Skating takes center stage in the Winter Olympics (7 p.m., today, NBC) coverage. Look for a focus on Apolo Ohno’s attempts to add to his medal collection as well as Shani Davis’s chances in the long track.
As a casual sports fan who has spent entirely too many hours of my life watching or listening to the N.Y. Mets in one fruitless season after another, I am well acquainted with the sportscaster’s penchant for the obvious, the cliche and the banal detail. I once heard a Mets radio announcer describe, with some relish, the balletic flight of airborne plastic bags around the infield. OK, it’s hard to deliver one vocal pearl after another when you have hours to fill day after day for six long months. Yet, year after year, I submit willingly to the often vapid onslaught of baseball commentary.
Despite this hard-headed devotion, or perhaps because of it, there is something in me that chafes at the maudlin miasma of emotional goo that too frequently accompanies Olympics coverage.
Can’t we hear about an athlete who simply competes because he or she is talented and hard-working and ruthlessly focused on success? Why must so many stories be buttressed with tear-jerking details?
For every winner, there are countless athletes who return home anonymous and uncrowned. Do we really share the heartache of the unsung Slovenian skeleton slider who never made the cut? Or just pretend that we might? Do we recoil at the Darwinian savagery and naked will to win on display every time a gold medalist stands atop that pagan podium? Or do we secretly enjoy it?
Do all audiences require that this brutal aspect of competition be softened up in gauzy soft focus? Or is there something uniquely American about turning everything into a Kodak moment? All hail the gold medal winner! He stomped on the dreams of everyone who tried to beat him. Now let’s have a Happy Meal and a hug!
Two commentators stand out in crowded field. Dick Button and Dan Patrick both speak well and thoughtfully and seem to work hard at avoiding the kinds of expressions that might appear on a greeting card. Let’s hear it for them. For everybody else, keep your mute button handy.
• As readers of Carl Hiaasen’s addictive novels surely know, Florida seems filled with some of the most colorful and corrupt creatures on earth. Now we can add exotic reptiles to the collection. “Invasion of the Giant Pythons” on “Nature” (7 p.m., Sunday, PBS, check local listings) chronicles the unfortunate introduction of Burmese pythons into the Everglades.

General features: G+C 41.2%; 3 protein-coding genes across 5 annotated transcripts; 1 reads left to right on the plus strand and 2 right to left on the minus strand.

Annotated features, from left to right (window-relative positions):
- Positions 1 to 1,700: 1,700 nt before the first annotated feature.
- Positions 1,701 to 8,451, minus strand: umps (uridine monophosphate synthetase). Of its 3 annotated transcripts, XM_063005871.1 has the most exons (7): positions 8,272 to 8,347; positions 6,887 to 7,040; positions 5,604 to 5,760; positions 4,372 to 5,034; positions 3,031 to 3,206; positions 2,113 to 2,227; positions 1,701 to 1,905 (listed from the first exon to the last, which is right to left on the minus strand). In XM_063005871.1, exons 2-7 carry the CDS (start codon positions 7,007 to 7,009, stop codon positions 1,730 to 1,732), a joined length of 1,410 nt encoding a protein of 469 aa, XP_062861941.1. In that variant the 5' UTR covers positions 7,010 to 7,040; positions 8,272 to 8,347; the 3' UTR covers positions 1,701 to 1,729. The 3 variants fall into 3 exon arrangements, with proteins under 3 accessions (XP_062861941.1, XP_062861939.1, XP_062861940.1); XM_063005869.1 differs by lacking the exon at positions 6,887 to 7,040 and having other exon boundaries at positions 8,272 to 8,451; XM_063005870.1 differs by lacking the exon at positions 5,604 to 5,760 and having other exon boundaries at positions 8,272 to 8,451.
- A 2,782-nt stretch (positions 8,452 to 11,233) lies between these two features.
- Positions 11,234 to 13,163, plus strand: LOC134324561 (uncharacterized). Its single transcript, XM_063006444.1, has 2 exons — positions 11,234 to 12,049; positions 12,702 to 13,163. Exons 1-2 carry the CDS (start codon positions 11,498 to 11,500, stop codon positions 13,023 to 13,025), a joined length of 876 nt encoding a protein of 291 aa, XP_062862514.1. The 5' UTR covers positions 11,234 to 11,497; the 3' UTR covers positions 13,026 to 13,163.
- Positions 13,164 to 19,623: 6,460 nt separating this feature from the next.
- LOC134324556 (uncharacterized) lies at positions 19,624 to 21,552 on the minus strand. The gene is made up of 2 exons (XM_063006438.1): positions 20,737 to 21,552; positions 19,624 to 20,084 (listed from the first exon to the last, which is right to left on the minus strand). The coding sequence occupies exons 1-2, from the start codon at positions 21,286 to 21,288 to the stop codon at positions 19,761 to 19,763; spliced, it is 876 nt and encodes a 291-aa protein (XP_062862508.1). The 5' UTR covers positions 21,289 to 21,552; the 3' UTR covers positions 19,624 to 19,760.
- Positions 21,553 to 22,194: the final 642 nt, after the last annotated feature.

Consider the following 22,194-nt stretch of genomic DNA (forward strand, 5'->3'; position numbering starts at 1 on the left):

Imported by pet owners, these snakes can go from eating mice and rabbits to devouring whole pigs on their way to weighing more than 250 pounds and measuring more than 23 feet in length. No wonder so many people regret their decision and abandon them in the wild.
Now these creatures — 18 times larger than the biggest native snake — are climbing, or rather slithering, to the top of the food chain in Florida’s precariously delicate ecosystem. F. Murray Abraham narrates this tale of Pets Gone Wild, a bizarre and sobering story that happens to be true.
Add some brain-addled spring break types to the mix and the SyFy Saturday Night movie just writes itself!
• A bookish youth wizard wearing glasses looms large in the 2004 adaption of “Harry Potter and the Prisoner of Azkaban” (7 p.m., ABC).
• C. Thomas Howell stars in the 2009 TV adaptation of Edgar Rice Burroughs’s novel “The Land That Time Forgot” (8 p.m., Sy Fy).
• Scheduled on “48 Hours Mystery” (9 p.m., CBS): Rumors abound 10 years and three trials after the murder of a doctor’s wife.
• Scheduled on “60 Minutes” (6 p.m., CBS): a possible alternative to fossil fuels; the lack of progress in rebuilding at Ground Zero; new charges against Blackwater.
• Figure skating takes the spotlight on Winter Olympics coverage (6 p.m., NBC).
• Adventures in Chile on “The Amazing Race” (7p.m., CBS).
• Jon Cryer guest stars on “Hannah Montana” (7 p.m., Disney).
• Britain honors the best movies of 2009 at the 63rd Annual British Academy of Film Awards (7 p.m., BBC America).
• A convenience store chain executive mans the slushy machine on “Undercover Boss” (8 p.m., CBS).
• Bill takes a detour to Mexico on “Big Love” (8 p.m., HBO).
• The music of the Doors provides the soundtrack to a “Cold Case” (9 p.m., CBS) about a circus murder from 1971.
• Publicists fight to give their clients attention while actually publicizing themselves on a reality special called “The SPINdustry” (9:30 p.m., E!).
• Kitty makes her political debut on “Brothers & Sisters” (9 p.m., ABC).
• A former late-night host mans the microphone on “Sinbad: Where U Been?” (9 p.m., Comedy Central).